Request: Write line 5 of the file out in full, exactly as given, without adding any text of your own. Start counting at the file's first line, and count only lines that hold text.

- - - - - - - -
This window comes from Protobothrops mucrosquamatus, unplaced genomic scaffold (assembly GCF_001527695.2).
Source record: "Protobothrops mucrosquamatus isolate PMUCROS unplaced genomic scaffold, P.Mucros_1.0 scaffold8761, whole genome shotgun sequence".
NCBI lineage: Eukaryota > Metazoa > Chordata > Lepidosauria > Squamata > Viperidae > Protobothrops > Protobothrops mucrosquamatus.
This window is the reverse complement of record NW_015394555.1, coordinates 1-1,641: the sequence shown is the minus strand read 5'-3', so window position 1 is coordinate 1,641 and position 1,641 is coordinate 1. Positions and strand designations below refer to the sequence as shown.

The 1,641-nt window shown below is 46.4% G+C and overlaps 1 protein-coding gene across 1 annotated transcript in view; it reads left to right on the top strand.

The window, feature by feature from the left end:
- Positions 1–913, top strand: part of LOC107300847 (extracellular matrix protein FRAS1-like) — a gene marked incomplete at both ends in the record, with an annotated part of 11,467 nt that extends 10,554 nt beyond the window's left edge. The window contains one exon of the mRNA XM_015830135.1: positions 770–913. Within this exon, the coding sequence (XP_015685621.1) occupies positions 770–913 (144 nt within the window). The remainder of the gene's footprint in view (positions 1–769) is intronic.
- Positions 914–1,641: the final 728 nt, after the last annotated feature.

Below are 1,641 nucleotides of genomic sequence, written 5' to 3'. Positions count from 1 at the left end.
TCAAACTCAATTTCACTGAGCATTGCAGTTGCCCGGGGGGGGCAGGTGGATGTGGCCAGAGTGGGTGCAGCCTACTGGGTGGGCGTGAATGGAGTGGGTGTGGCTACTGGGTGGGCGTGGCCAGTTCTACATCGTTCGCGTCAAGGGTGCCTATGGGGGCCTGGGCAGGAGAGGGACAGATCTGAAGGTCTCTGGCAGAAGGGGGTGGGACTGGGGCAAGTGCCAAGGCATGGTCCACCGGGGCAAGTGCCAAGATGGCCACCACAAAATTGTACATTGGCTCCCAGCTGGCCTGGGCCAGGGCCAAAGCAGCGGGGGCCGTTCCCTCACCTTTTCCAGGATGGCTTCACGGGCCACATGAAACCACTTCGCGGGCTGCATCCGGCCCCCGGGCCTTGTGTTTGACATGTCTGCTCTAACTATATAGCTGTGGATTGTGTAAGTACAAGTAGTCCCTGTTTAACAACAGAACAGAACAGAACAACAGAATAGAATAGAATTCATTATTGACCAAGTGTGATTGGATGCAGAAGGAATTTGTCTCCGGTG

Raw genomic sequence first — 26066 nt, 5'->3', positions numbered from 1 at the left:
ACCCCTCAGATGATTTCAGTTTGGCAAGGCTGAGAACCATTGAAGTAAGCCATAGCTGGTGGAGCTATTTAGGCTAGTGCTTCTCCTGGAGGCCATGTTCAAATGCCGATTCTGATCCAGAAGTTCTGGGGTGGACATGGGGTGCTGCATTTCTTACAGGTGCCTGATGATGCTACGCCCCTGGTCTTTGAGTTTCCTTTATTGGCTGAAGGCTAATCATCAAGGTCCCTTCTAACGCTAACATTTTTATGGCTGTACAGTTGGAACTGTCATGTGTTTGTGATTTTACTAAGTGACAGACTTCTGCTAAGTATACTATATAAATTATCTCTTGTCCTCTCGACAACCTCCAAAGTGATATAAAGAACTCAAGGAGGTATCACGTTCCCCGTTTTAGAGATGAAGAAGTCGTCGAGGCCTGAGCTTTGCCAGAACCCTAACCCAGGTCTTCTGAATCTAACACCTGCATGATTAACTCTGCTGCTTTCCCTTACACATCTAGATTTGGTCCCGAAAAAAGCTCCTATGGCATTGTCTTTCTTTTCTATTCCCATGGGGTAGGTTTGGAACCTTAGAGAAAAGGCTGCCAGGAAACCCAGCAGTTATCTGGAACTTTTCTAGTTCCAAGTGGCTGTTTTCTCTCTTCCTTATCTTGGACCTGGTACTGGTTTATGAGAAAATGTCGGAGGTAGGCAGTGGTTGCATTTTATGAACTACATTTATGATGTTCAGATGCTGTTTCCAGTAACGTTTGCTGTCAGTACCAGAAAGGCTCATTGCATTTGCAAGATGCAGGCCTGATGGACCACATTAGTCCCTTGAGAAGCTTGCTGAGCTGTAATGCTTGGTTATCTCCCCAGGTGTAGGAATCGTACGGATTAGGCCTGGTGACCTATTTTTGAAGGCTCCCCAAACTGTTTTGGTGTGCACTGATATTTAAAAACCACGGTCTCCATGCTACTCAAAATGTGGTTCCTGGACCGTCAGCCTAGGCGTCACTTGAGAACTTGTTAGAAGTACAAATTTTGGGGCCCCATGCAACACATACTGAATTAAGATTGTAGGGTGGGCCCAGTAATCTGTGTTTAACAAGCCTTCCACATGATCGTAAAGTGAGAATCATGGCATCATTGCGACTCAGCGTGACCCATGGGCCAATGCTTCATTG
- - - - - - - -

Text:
The 1,641-nt window shown below is 46.4% G+C and overlaps 1 protein-coding gene across 1 annotated transcript in view; it reads left to right on the top strand.